In late June 2020, I sat in a hospital room with my mother as we waited for my father to die. He had spent the previous two months in and out (mostly in) of hospitals as the world fell apart around us. Just the day before, we had to make the decision to no longer fight against everything he was going through. Because this was still the early days of the Covid pandemic, we had not been able to spend a lot of those hospital stays with him. We would drop him off at emergency rooms and my mother would be able to go in with him to get him checked in while I waited in garages and parking lots. From there it would be mostly phone calls with him multiple times a day, trying to figure out what was happening long-distance. After a major procedure, he was home for a couple of days before complications forced him back into the hospital one more time.
I don’t even remember how long he had been in the hospital that last time. One week? Two weeks? April, May, and June of that year all blend together. But I remember the last day. Once he was moved out of intensive care and into more palliative care, the hospital allowed us to visit him for an hour or two that night. He was in and out of wakefulness (I don’t want to say consciousness because that sounds much direr than I want to remember) for the time we were there. But we had to go home and I don’t think either of us got much sleep as we anticipated the phone ringing to give us the news.
But there was no call that night and in the morning, they allowed us to visit again. This was during the first Covid spike when hospitals weren’t allowing visitors but the palliative care was removed enough from any Covid patients so they allowed us to stay with him. That day, he wasn’t awake at all, shallowly breathing and not responding to us. We sat and waited. The hospital chaplain came for a nice visit, offered last rights (my father wasn’t a particularly ceremonial man but I hope that he would have appreciated the gesture,) and then we waited some more. At times we talked like nothing was happening. At times we talked like it was the end of the world.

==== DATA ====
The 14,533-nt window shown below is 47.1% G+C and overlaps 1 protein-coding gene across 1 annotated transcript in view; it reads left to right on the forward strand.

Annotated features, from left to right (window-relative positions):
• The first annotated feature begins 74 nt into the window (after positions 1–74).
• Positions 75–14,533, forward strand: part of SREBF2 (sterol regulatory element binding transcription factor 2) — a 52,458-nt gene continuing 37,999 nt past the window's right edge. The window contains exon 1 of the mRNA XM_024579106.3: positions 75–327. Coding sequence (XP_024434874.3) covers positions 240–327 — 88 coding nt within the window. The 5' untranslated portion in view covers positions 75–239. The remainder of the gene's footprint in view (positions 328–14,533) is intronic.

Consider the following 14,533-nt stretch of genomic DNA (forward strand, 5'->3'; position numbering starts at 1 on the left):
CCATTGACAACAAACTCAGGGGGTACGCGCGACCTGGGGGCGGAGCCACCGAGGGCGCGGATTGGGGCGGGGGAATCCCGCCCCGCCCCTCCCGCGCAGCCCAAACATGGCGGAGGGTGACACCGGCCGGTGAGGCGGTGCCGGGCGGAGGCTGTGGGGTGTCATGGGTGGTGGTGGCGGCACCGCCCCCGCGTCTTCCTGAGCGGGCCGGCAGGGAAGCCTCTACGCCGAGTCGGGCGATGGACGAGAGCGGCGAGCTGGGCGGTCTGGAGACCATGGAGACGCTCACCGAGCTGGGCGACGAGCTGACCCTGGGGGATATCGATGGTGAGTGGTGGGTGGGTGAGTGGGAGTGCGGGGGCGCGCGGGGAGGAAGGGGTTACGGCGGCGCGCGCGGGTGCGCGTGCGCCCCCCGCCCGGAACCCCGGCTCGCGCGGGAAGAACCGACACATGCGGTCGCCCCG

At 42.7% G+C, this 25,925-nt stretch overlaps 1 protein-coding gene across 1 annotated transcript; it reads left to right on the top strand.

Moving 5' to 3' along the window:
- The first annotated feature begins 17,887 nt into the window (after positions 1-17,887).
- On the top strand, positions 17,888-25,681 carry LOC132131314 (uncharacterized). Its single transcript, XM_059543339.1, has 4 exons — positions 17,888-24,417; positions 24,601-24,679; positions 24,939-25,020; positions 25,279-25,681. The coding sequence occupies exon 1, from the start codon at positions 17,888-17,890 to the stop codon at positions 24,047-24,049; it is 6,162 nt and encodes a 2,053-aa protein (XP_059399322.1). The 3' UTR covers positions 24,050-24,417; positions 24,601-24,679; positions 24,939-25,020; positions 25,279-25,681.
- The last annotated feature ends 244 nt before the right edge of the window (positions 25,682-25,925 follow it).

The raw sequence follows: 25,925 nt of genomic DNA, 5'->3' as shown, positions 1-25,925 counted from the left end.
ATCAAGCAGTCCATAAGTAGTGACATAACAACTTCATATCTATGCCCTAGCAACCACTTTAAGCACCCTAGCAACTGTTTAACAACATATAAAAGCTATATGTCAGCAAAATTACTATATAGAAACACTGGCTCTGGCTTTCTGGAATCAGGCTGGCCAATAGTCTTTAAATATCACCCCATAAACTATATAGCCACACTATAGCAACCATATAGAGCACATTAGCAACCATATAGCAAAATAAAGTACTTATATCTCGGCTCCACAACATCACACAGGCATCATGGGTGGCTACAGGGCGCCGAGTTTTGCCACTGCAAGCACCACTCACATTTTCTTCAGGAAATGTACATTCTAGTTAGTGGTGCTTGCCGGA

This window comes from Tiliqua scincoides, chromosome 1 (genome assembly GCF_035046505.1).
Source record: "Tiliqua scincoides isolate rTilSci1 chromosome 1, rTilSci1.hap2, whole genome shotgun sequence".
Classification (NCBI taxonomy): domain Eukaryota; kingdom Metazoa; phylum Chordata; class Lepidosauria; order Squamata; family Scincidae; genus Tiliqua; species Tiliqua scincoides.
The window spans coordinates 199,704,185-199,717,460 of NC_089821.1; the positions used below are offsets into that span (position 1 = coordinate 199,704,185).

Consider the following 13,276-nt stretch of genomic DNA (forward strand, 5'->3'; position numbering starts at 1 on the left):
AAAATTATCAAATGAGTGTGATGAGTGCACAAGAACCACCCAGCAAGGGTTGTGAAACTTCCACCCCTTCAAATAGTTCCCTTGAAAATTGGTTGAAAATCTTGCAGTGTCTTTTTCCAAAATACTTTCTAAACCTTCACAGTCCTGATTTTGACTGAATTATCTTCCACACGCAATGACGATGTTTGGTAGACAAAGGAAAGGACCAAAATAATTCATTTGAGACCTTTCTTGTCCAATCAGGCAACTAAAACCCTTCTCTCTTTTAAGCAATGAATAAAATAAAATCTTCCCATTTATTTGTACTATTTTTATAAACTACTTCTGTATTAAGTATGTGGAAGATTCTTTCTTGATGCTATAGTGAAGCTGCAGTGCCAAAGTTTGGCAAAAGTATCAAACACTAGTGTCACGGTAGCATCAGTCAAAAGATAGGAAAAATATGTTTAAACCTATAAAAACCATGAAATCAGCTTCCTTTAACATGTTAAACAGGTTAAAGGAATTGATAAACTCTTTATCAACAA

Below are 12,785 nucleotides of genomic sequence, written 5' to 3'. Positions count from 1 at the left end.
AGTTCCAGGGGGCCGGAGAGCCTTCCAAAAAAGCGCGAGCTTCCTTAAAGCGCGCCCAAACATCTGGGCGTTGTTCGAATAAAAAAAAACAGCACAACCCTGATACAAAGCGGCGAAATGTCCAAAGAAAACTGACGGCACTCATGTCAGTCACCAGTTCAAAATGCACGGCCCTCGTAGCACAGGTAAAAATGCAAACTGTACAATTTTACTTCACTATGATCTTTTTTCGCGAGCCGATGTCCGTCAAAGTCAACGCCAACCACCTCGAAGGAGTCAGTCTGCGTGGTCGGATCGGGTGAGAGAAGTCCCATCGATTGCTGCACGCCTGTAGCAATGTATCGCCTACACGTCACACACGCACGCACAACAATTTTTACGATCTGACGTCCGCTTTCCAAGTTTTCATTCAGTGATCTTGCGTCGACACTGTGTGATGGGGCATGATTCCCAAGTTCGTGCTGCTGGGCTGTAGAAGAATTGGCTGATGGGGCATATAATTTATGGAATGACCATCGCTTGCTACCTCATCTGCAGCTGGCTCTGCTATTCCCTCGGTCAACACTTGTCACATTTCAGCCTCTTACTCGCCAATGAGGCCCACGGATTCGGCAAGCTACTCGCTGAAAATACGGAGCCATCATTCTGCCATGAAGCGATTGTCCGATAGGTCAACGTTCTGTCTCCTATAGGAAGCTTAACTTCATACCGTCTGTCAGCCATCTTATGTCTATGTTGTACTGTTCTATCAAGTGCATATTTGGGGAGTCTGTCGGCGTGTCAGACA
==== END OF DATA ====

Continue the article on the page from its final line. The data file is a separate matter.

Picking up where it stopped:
Sometime in the early afternoon, the nurse came in to check on him. His breathing had continued to slow down but he was still with us. She checked his catheter and then something happened; he shuddered. The nurse didn’t notice and walked out of the room but my mom and I recognized the moment for what it was. It’s a moment that I will always be grateful for but one that still is painful to think about.
I’ve always wondered what it was about that moment. What happened then? Why then? And what (if anything) did my dad experience.
Over the rest of that summer, it’s amazing how many books I read about life, death, and particularly the death of a father. From Gabriel Ba and Fabio Moon’s Daytrippers to Paco Roco’s The House, I just seemed to be picking up comics about death. Daytrippers is this odd Carpe Diem story where the main character dies each issue only to have the next issue pick up at some point in his past or future as it moved toward another death. Roco’s The House meant more to me last summer, the story of the children of a man who died who have to clean up the house where he lived. For my mom and me, that ended up being a 10-month process I read that book towards the start of the process.
But none of the books I read approached the moment of death like Chip Zdarsky, Elsa Charretier, and Aditya Bidikar’s We Run, a minicomic that Charretier included in a Kickstarter campaign. Much like that June day for my father, this comic opens on an old woman in a Parisian hospital in the moments before her death. But unlike my father, there’s no one there to watch over her or to hold her hand except for a couple of nurses. There’s no spouse, no children, or no next of kin. The nurses walk out of the room to leave the woman alone.
Except for some part of her is still there. Her soul? Her self? A ghost-in-waiting? Some part of her is there waiting for Death. And when Death comes, complete in dark robes and a scythe, whatever it is of her that remains says “You’d think being alone would make it easier to go, but…” And thus begins her race with death. To death?